What is the setting of the raven (month/weather)?
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"The Raven" is Edgar Allan Poe's most famous poem, and is truly indicative of his haunting style. The poem is set in the chambers of a young male student who has apparently lost his lover fairly recently. It is midnight on a stormy night in December. It's important to note the setting as it helps to demonstrate the tone of mourning which is common among a majority of Poe's pieces.
The setting throughout is the narrator's chambers at midnight on a bleak December, as the speaker or student lapses between reading an old book and falling asleep.
"Once upon a midnight dreary.../Ah, distinctly I remember it was in the bleak December"
The answer to this question is stated specifically in the text of the poem. It is Midnight on a dreary, bleak December night.
Bleak December wheather is winter (snow)
December and it was very cold out.
The weather outside in the Raven was very snowy in the bleak December.
december and Dreary
The setting of Edgar Allan Poe's The Raven is clearly delineated throughout the poem. It is a cold, dark December night, and the narrator is sitting in his library surrounded by his books. He is forlorn, lamenting the loss of his one true love, "the rare and radiant maiden whom the angels name Lenore." The weather and time of day -- midnight -- present the desired atmosphere in which hauntings best occur. The three most descriptive lines in Poe's poem that address the issue of month and weather are as follows, with the first line opening the poem, the second and third lines occurring in the second stanza:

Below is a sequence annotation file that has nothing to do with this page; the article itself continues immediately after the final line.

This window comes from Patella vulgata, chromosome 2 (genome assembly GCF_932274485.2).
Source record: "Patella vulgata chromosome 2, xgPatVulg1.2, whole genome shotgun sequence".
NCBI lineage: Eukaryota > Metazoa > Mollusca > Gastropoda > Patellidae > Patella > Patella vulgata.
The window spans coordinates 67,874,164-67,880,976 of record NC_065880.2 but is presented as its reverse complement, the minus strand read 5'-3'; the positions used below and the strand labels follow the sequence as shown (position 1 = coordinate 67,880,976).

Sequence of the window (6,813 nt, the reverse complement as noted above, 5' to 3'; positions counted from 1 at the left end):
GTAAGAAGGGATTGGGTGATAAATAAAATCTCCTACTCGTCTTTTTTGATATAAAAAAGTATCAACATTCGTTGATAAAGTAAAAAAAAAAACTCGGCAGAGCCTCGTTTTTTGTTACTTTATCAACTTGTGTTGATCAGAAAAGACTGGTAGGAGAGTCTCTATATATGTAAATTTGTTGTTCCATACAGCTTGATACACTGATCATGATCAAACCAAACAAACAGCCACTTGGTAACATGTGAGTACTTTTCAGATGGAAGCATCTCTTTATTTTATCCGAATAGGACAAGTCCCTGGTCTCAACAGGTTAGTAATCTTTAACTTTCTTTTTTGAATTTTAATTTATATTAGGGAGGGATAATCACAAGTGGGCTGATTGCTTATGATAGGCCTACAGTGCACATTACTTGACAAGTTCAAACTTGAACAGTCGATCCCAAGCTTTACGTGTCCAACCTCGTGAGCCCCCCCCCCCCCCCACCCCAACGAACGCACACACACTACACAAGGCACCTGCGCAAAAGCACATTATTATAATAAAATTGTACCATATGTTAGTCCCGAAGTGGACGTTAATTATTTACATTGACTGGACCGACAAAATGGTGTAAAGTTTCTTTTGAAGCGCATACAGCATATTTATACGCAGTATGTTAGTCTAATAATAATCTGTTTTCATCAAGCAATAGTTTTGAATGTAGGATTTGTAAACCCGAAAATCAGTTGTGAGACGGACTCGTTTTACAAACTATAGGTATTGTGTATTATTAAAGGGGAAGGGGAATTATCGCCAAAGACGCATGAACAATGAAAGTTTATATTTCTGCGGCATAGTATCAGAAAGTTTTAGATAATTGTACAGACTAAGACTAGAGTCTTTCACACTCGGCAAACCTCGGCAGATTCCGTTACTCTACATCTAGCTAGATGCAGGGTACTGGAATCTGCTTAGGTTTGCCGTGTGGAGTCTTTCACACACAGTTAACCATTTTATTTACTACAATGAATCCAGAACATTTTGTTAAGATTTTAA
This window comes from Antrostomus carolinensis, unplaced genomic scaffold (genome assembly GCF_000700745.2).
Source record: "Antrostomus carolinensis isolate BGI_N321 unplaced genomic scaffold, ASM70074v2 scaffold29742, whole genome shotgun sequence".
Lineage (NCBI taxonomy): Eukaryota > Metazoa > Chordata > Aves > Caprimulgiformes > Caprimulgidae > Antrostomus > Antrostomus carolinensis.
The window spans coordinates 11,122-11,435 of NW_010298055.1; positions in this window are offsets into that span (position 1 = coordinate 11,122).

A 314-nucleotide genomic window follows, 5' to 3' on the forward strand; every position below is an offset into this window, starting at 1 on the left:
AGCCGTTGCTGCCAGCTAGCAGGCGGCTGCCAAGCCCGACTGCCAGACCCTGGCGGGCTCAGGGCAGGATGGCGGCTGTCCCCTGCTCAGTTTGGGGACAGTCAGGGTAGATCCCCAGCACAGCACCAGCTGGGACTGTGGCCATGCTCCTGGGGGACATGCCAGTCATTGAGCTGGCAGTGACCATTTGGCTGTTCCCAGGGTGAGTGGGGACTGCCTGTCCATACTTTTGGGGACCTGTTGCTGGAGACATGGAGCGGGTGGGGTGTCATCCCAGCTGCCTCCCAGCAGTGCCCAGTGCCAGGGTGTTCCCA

Once upon a midnight dreary
Ah, distinctly I remember it was in the bleak December;
Deep into that darkness peering
Again, it is a cold winter night in December when the raven comes a-tapping at the narrator's chamber door.
Often employing pathetic fallacy with his settings, Poe creates an ambiance of physical setting, atmosphere, and time that adds a shuddering emphasis to the language of the poem itself. In "The Raven," it is a "midnight dreary" in a "bleak December" and darkness that is in sympathy with the "weary" feelings of the narrator who ponders the end of his loved one's life.
When he hears a knocking on his door, the narrator peers into the darkness, a darkness that matches that of his soul in its terrible grief for his Lenore. In more likenesses between the setting and the interior chambers in which the narrator resides, the night is deeply dark and the rustling curtains are purple, the raven is ebony as the night, also, and ominous as the night. Expressing this pathetic fallacy, is this passage:
Ghastly grim and ancient Raven wandering from the Nightly shore--
Tell me what thy lordly name is on the Night's Plutonian shore!
Quote the Raven "Nevermore."
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